HJC RPHA MAX Modular Helmet Review, Take 2!

John Burns
by John Burns

Still a lot of modular for the moolah

The RPHA MAX Modular that HJC so graciously sent to my passenger Chrissy Rogers for our recent Yamaha Star Venture first ride was such a nice-looking lid when it popped out of the box, I thought it was a new model. I was wrong; T. Roderick tested it five years ago.


The RPHA (Revolutionary Performance Helmet Advantage) MAX was actually HJC’s first premium modular, and by now you’re probably aware of how much we like our modulars at MO. They’re super convenient, especially for people like us who need to stop and swap inanities every 20 minutes whenever we’re out on a group ride.

hjc rpha max modular helmet review take 2

I thought the RPHA MAX was new, I guess, because it seems quite a bit nicer than the HJC IS-MAX II modular I sang the praises of about a year ago, and have been wearing quite a bit ever since. For the money, $230, that thing is hard to beat.

The RPHA MAX beats it handily, though, with a plusher interior, a much better-sealing face shield, and the overall feel of a helmet that sells for twice the money of the IS-MAX II – $464.99 for the Silver Metallic helmet pictured. (It makes you wonder how they can make the IS-MAX II so cheap, and wonder even more how HJC’s CL-MAX II modular is even less expensive than it?) Our benchmark modular helmet remains the Shoei Neotec, which currently retails for $649 to $753.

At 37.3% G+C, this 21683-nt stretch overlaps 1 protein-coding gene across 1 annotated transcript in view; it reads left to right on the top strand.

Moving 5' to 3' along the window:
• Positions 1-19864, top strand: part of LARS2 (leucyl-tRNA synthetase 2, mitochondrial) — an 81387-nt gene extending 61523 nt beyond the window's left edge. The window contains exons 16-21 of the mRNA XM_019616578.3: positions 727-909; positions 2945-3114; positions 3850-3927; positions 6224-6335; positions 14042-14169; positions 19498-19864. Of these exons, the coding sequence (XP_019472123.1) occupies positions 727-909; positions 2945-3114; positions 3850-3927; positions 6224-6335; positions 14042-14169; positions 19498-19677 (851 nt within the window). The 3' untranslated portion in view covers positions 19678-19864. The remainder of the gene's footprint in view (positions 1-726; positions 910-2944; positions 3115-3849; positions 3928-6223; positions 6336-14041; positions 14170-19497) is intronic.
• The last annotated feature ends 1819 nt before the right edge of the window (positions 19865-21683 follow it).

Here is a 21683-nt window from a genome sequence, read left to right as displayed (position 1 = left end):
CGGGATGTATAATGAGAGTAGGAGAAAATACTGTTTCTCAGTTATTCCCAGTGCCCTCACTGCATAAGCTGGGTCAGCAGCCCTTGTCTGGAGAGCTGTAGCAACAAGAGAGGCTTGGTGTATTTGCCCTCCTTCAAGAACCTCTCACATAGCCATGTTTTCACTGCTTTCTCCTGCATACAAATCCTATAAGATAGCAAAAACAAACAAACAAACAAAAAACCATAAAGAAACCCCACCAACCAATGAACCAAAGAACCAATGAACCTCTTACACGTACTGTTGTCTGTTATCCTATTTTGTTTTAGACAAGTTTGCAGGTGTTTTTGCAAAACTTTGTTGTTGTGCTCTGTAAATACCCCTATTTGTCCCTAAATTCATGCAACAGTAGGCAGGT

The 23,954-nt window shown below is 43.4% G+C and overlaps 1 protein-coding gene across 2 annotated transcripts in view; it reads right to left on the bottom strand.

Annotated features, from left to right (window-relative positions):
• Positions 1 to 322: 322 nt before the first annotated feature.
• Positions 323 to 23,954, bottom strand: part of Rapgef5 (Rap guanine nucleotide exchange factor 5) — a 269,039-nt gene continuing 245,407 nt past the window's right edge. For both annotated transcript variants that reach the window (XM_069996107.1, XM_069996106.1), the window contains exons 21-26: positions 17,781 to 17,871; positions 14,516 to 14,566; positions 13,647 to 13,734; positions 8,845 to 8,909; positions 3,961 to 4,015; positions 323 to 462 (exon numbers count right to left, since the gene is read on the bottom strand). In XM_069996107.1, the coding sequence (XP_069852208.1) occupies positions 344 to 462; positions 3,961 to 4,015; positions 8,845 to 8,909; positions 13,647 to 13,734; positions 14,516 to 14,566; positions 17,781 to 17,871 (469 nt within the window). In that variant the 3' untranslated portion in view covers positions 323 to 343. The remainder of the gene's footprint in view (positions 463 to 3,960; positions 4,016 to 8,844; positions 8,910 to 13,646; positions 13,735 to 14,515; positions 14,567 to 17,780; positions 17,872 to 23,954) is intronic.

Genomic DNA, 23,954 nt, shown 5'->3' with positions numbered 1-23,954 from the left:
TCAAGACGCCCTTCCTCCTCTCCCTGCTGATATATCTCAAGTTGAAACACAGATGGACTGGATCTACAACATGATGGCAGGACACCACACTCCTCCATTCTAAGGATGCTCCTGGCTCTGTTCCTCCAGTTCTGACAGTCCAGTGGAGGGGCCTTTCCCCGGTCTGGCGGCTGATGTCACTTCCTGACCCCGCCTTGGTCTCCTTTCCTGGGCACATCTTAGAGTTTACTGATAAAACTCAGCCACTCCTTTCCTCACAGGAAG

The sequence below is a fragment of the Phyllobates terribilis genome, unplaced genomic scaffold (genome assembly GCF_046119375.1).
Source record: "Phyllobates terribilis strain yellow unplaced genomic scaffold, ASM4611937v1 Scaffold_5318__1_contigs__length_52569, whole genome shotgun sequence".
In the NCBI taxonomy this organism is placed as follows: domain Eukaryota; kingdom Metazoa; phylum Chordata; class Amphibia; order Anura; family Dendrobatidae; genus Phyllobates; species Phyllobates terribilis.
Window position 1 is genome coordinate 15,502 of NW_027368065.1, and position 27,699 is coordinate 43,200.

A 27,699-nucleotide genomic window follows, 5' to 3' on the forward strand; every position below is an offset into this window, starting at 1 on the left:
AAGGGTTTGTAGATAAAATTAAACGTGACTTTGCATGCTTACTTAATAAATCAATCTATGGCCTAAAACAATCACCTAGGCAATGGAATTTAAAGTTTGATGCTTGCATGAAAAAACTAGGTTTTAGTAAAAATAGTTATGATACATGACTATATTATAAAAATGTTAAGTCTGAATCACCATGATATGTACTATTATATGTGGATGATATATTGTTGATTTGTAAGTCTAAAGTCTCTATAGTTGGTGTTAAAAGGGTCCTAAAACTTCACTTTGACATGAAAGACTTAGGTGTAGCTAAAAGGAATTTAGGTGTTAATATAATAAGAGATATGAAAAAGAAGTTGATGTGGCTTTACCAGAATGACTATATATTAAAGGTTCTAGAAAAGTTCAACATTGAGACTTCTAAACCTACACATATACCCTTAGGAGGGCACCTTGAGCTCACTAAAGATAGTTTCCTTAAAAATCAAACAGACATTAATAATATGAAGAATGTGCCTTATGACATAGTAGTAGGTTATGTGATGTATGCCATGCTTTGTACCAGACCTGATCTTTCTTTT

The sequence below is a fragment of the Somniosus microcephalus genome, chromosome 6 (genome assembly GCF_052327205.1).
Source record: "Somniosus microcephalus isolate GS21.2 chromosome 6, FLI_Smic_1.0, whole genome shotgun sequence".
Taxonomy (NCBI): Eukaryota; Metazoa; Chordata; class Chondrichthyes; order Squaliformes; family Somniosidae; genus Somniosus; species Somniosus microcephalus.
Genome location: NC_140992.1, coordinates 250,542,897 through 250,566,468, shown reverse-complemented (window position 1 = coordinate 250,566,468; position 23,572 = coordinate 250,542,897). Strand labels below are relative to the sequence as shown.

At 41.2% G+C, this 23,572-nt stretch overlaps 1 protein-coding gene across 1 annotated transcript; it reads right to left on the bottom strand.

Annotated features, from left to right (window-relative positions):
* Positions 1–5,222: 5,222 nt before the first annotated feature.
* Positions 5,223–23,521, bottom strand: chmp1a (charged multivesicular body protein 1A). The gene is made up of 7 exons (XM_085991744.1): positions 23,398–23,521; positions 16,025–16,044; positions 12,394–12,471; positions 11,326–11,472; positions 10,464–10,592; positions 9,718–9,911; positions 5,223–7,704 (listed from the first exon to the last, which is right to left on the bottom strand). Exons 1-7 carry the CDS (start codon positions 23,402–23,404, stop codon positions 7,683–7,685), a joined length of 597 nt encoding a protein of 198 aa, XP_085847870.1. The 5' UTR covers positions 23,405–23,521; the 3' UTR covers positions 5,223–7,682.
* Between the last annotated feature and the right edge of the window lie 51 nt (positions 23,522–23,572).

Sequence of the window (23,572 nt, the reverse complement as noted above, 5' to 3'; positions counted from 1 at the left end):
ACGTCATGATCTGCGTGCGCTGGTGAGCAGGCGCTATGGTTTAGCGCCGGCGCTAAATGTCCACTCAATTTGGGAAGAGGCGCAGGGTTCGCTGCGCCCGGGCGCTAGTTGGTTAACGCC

hjc rpha max modular helmet review take 2, The black deal at the bottom is for the hardwired JM speakers inside
The black deal at the bottom is for the hardwired JM speakers inside.

Even if it’s not quite as nice as the Neotec, this HJC seems damn close for the money. My head was not in the RPHA MAX for two long days in the saddle, but I was well aware of whose appendix would be in the wringer should anything go wrong or anyone experience significant discomfort: The only thing worse than having your own head ache is having your co-pilot’s head ache, especially in the high 90-degree days that were forecast. Ms. Rogers had barely ridden at all and did not own a helmet; measuring her head according to HJC’s online instructions called for an XS, which arrived not long after and fit just right. Would things continue to be so happy on the road?

Well sir, thanks to the cool Dainese gear we reviewed last week, and to this helmet, there were zero complaints from steerage, and everybody concerned had a lovely time. Built-in pockets for stereo speakers made it easy to mount them, and the Star Venture’s sound system kept everybody rocking out and happy. The sun visor lever Tommyguns was worried might break in his initial review does seem a bit flimsy, but it hasn’t broken yet and I don’t think it will. Airflow looks to be pretty good with vents open, the chinbar release lever works great and positively, and makes it easy to fend off claustrophobia and to express oneself verbally whenever one feels the need – quite often, in this case. But mostly only to express what a great time she was having. God save the Queen.

XS – XLL (three shell sizes)
$459.99 – $499.99



Join the conversation
  • SRMark SRMark on Sep 22, 2017

    Nice thing about HJC is that even their less-expensive helmets are very good. I'll soon be in the market for a replacement. I will most-likely opt for the less expensive ones but I will give this one a test fitting.

    • Jon Jones Jon Jones on Sep 22, 2017

      I concur. Love my Sy-Max III, but might aim higher for the next one. The quality just grows with each new generation. Great buckets for the buck.